A California school district could be liable for damages for an inadequate response to peer sexual orientation harassment suffered by students on campus, the California Court of Appeal has ruled.
According to Megan Donovan et al. v. Poway Unified School District et al., plaintiffs Joseph Ramelli and Megan Donovan each endured “severe, pervasive and offensive” peer sexual orientation harassment while attending PHS. The harassment peaked during their junior year, with death threats; being spit on, physical violence, vandalism to personal property, and being subject to anti-gay epithets. Both students completed their senior year through an independent study program offered by the district.
Before filing a lawsuit, the plaintiffs and their parents met with the school principal and provided a log chronicling the harassment. The plaintiffs also complained to the district superintendent and assistant vice principal, teachers and other administrators at PHS.
The district said it responded adequately but the plaintiffs did not provide enough information for it to determine which students were responsible for the harassment, and that Ramelli and Donovan rejected suggestions on how to respond to the harassment.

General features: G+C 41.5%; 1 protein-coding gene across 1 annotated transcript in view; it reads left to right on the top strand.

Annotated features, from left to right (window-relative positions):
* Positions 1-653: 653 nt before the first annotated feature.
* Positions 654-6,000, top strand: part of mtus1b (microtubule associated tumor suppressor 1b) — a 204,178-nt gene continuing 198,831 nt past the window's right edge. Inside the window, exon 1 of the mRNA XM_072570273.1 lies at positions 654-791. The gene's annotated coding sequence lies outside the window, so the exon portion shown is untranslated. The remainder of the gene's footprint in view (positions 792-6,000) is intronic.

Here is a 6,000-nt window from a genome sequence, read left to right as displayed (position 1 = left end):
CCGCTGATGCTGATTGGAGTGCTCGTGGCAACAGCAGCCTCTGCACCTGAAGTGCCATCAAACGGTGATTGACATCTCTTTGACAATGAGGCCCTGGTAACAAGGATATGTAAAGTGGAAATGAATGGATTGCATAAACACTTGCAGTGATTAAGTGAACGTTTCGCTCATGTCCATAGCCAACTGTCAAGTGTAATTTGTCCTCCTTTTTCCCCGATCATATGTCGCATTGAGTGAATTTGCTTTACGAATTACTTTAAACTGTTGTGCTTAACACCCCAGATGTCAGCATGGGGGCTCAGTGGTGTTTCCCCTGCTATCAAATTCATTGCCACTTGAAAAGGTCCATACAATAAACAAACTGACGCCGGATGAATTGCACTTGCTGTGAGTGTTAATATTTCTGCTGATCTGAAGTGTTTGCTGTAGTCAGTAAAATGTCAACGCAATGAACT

Thus, the plaintiffs sued, alleging both state and federal causes of action. A jury awarded the plaintiffs monetary damages, and said the principal and assistant principal violated the students’ rights under the equal protection clause of the U.S. Constitution. The jury said the superintendent was not liable.
On appeal, the district argued that the trial court erroneously instructed the jury by applying negligence principles derived from the California Fair Employment and Housing Act, instead of the more stringent elements of liability derived from title IX of the Education Amendments, court documents indicate.
However, the Court of Appeal said that error was harmless. “As the district notes, the elements of liability in connection with plaintiff’s equal protection claims against [the principal] are the same elements that apply in Title IX action for monetary damages, which we hold also govern a private suit for damages,” the court wrote. “As the PHS principal, [Scott] Fisher was the ‘appropriate person’ to act on behalf of the district to ‘address the alleged discrimination and to institute corrective measures’ to end the discrimination. Thus, the jury’s findings in connection with Fisher also support holding the district liable … for its own wrongdoing based on its legally insufficient response to the harassment, and not … based on principles of respondeat superior and/or constructive notice.”
The appeals court affirmed the judgment against the defendants.
For information, visit http://www.lawyersusaonline.com/pdfs/DONOVAN993-91.pdf.
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